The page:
And sometimes, like I did this one audit for a client. It was a legal client. What a mess, 15,000 citations. I shit you not, 15,000. We were doing this audit for like seven or eight days straight, like eight hours a day. And just… When we do an audit, we put the… We get the… In a spreadsheet, the site, the URL we found it on, what was wrong, how to fix more or less. And that can take a hell of a lot of time when you are not only dealing with an office listing, but you’re also dealing with multiple practitioner listings. So each one of the lawyers themselves often has their own presence, which I’m finding more and more often, I’m getting guys who run legal digital marketing companies, or just law offices themselves coming to me, and they’ve done a lot to promote their internal attorneys. Built out separate citation builds for their attorneys. And speaking of which, I remember this really interesting thing that one of them had told me, was that 30%, I want to say, of their site traffic, and I don’t know what the quality was, or anything like that, or how many conversions came as a result of that 30%, but 30% of their site traffic was related to those attorneys’ legal listings elsewhere. So those citations out of those…of their practitioners, of their attorneys. So when we were doing the cleanup, they were like, “Be freaking careful. We don’t want to lose 30% of our traffic through this cleanup.” Anyways, I do digress.
So I tend to want to put everything in a spreadsheet, and by everything I mean everything. If it’s indexed in Google, I will find it. I swear to God, I will find it. If it’s not indexed in Google, but it exists, that means it just hasn’t been indexed yet, and that is a pretty common thing with these local search directories. You can submit to 30, and you might get 22 indexed. Something like that. Sometimes lower, actually. And so, you might want to try to find ways to improve that indexation by whatever means. There are a lot of ways to do that. But once I’ve got all that put together, then my next thing is, “Okay, I’ve already started tackling these 50…” Often times I can get these audits done really, really quick. So, often times I actually don’t start with that 50. I’ll just run that first… I’ll just do that audit, that really, really thorough audit, and then I’ll run it through a couple of other tools to make sure… or rather, I’ll do my manual, manual audit, and then I’ll run it through those other tools like Whitespark, BrightLocal, Yext, whatever, whatever…
Oh, man, good opportunity to shout out Andrew Shockland’s tool because I use this…we use this tool more than anything for citation audits, actually. Shit, what is it called? I’ll plug it in the show notes. I can’t remember it off the top of my head, but it’s a Chrome plugin. I’m sure if you search Chrome plugin Andrew Shockland, or audit tool, something like that, you’ll find it. It’s amazing. It saves us hella time. And we’ve actually tried to build one ourselves, to see if we could do kind of like a… There’s a couple of things that we thought that might be better for us, and it was just such a pain in the ass. So I’m so grateful that he spent the time making that tool. Anyway, so I’ll build this spreadsheet and then I’ll just start hammering away at it. And it will take a long time. It’s manual outreach. It’s crappy, but at least, and this is my argument, I hit all the sources. Again, I haven’t left it to Google to decide whether it’s important or not. And I think that’s a big thing.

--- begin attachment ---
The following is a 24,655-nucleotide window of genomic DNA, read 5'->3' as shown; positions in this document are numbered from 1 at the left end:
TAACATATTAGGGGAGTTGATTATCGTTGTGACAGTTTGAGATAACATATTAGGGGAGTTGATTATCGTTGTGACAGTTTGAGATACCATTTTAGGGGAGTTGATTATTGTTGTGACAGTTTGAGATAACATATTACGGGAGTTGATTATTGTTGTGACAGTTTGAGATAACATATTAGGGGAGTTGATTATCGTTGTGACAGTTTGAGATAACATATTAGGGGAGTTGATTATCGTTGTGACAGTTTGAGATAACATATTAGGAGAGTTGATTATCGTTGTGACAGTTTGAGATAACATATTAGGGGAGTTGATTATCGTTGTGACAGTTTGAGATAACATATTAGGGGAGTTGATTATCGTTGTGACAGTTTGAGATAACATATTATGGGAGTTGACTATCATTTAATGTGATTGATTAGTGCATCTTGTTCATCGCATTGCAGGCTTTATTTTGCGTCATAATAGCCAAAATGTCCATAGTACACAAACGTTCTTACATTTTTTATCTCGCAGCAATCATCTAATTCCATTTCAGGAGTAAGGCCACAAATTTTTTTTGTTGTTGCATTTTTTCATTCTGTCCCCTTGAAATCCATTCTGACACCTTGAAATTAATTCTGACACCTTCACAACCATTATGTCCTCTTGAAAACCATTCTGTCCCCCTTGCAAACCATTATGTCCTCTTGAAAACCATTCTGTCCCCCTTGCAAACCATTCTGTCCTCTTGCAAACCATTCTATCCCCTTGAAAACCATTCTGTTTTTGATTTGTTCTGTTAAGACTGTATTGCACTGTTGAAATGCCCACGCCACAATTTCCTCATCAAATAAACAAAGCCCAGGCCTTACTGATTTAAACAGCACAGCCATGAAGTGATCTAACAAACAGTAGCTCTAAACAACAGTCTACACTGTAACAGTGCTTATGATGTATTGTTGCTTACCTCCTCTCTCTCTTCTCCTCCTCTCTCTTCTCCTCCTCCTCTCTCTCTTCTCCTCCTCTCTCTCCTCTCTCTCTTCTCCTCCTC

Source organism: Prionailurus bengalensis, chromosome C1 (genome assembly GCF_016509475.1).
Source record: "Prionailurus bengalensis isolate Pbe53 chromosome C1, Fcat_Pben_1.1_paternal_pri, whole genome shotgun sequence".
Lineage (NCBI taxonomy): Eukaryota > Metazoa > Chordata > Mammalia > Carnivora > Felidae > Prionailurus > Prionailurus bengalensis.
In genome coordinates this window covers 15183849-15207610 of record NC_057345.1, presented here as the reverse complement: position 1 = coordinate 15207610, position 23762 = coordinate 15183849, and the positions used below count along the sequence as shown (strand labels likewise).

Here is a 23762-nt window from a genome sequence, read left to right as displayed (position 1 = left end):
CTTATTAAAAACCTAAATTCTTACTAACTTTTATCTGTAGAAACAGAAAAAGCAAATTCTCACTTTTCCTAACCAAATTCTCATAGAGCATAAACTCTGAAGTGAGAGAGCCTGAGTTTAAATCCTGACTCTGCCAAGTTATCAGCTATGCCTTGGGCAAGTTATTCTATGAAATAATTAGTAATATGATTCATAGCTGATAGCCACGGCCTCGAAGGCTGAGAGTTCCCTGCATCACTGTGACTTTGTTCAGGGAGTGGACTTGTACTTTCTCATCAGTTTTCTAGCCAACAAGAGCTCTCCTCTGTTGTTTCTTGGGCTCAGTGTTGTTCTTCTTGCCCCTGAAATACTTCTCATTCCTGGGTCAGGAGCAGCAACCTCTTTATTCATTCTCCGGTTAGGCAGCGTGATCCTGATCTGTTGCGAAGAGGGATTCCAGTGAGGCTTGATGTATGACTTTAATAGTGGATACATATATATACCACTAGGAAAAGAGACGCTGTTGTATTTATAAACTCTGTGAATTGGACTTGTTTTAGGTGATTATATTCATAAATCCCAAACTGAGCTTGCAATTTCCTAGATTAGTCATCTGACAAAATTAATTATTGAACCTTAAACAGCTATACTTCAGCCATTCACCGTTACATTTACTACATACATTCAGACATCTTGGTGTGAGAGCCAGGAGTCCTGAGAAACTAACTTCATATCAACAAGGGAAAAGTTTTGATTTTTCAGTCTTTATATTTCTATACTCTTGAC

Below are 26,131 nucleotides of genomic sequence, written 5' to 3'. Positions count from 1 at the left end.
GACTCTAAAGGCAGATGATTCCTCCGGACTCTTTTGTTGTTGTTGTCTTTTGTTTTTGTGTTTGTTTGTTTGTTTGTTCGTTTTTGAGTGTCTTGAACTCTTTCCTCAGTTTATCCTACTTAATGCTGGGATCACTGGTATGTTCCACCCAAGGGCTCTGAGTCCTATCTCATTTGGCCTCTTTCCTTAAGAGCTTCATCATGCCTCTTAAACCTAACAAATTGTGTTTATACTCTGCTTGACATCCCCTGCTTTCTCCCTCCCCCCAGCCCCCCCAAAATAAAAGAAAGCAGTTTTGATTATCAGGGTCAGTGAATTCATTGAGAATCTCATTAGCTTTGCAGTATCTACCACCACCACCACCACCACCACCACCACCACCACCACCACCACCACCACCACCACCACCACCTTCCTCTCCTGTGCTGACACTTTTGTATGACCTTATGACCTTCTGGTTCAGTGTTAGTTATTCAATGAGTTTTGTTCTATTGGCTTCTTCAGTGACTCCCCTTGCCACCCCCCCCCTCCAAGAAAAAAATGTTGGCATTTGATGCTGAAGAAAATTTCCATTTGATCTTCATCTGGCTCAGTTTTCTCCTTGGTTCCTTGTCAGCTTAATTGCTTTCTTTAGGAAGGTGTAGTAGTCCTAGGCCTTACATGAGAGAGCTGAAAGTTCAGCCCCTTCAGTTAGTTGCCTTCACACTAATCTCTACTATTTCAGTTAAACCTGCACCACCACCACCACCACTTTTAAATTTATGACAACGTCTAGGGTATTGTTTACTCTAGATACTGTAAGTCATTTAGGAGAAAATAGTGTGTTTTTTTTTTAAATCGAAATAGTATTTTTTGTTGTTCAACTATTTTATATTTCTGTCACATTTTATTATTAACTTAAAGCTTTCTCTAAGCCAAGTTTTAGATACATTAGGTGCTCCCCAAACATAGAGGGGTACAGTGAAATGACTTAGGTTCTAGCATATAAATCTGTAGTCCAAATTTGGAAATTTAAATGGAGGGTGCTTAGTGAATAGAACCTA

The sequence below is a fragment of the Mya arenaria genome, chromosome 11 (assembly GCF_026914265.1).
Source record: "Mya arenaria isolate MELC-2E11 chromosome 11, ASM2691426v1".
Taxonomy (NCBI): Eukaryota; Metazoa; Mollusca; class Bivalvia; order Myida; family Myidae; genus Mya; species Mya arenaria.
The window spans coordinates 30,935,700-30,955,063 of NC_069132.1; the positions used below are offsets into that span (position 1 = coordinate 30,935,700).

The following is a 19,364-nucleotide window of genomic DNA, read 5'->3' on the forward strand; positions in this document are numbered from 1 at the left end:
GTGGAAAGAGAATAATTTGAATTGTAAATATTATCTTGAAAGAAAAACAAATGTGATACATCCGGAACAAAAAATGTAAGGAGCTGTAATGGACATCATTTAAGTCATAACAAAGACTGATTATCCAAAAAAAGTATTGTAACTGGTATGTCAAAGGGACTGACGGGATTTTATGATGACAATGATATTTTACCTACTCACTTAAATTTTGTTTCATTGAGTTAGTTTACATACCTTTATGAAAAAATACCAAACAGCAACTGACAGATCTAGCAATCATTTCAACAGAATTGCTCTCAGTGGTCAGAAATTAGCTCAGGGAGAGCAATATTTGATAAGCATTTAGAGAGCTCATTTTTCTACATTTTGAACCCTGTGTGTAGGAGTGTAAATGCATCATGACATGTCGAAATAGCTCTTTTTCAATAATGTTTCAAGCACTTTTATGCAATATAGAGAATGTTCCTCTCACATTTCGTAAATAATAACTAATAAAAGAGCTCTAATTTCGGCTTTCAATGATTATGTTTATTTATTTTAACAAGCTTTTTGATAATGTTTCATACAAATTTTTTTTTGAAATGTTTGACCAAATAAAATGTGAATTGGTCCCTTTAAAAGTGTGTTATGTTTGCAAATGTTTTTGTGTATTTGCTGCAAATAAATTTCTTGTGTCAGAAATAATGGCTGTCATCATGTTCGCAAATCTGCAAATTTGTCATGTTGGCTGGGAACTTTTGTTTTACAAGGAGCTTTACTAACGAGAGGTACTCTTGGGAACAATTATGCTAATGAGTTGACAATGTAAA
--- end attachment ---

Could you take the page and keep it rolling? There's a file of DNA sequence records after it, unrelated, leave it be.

Sometimes I tell this story about…what is it? Somebody, I won’t go into the details, but somebody looks into Google, searches for a dentist, or something like that, shows up, she’s spent half the day getting there kind of thing, and shows up, and it’s the wrong location. They moved. But because whoever did that cleanup, if they did a cleanup, they didn’t update all the listings. She found this rogue listing and let’s just say that she is a Yelp super-user, or whatever that is, Yelp super-reviewer or whatever. She goes in, and she complains, and she makes a real stink. And now, you went from having a citation cleanup problem, which is relatively inexpensive to clean up, to having a reputation management problem, which sucks way more. So a bad review can cost a lot of business. So that’s not something you want, and you certainly don’t want to trouble someone to end up at the wrong location and be unhappy.
So that’s kind of my second argument in addition to just covering your bases. It’s just not worth… It sometimes… There are just so many variables in SEO that I don’t need to be looking over my shoulder constantly, wondering, “What if I’d just been a bit more thorough in that citation cleanup, or in that citation audit? Would that have made a difference? Would I not be worrying today if I had cleaned up that extra hundred citations? Or made an attempt, anyways.” You may not get them all cleaned up, but anyways. So those are my thoughts on citation audits. I touched a little bit on citation cleanups, as well. That’s really an entirely different video, but because I like to ramble, I got into that a little bit. I’m eager to hear your thoughts. Do you agree? Do you disagree? What tools do you use? And yeah, that’s about it. Thank you, guys. I do appreciate you listening. If you haven’t subscribed already, please, please, please do that. Thanks so much. Have a good one.